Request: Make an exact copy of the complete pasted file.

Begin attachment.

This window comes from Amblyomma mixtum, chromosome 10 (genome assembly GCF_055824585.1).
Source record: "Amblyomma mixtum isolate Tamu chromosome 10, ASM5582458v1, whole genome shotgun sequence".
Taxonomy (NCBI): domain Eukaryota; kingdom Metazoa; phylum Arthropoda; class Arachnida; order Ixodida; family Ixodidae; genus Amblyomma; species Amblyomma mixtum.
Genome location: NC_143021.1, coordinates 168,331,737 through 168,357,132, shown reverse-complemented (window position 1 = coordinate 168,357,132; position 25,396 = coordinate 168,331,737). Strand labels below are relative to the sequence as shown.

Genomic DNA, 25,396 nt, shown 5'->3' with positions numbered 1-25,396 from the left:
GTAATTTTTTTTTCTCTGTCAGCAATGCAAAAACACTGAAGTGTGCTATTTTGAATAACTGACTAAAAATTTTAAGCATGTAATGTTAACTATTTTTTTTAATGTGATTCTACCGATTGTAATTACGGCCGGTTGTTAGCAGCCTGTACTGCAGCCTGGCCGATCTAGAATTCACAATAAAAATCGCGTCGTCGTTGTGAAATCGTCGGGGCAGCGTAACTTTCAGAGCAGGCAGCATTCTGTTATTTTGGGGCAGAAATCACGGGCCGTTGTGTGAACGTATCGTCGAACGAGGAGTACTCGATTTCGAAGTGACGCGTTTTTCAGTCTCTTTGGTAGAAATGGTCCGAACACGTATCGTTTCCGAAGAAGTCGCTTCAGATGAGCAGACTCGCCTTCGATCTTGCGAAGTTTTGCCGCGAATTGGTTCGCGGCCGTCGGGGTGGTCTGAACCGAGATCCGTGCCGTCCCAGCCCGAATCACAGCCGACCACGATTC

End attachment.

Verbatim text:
This window comes from Amblyomma mixtum, chromosome 10 (genome assembly GCF_055824585.1).
Source record: "Amblyomma mixtum isolate Tamu chromosome 10, ASM5582458v1, whole genome shotgun sequence".
Taxonomy (NCBI): domain Eukaryota; kingdom Metazoa; phylum Arthropoda; class Arachnida; order Ixodida; family Ixodidae; genus Amblyomma; species Amblyomma mixtum.
Genome location: NC_143021.1, coordinates 168,331,737 through 168,357,132, shown reverse-complemented (window position 1 = coordinate 168,357,132; position 25,396 = coordinate 168,331,737). Strand labels below are relative to the sequence as shown.

Genomic DNA, 25,396 nt, shown 5'->3' with positions numbered 1-25,396 from the left:
GTAATTTTTTTTTCTCTGTCAGCAATGCAAAAACACTGAAGTGTGCTATTTTGAATAACTGACTAAAAATTTTAAGCATGTAATGTTAACTATTTTTTTTAATGTGATTCTACCGATTGTAATTACGGCCGGTTGTTAGCAGCCTGTACTGCAGCCTGGCCGATCTAGAATTCACAATAAAAATCGCGTCGTCGTTGTGAAATCGTCGGGGCAGCGTAACTTTCAGAGCAGGCAGCATTCTGTTATTTTGGGGCAGAAATCACGGGCCGTTGTGTGAACGTATCGTCGAACGAGGAGTACTCGATTTCGAAGTGACGCGTTTTTCAGTCTCTTTGGTAGAAATGGTCCGAACACGTATCGTTTCCGAAGAAGTCGCTTCAGATGAGCAGACTCGCCTTCGATCTTGCGAAGTTTTGCCGCGAATTGGTTCGCGGCCGTCGGGGTGGTCTGAACCGAGATCCGTGCCGTCCCAGCCCGAATCACAGCCGACCACGATTC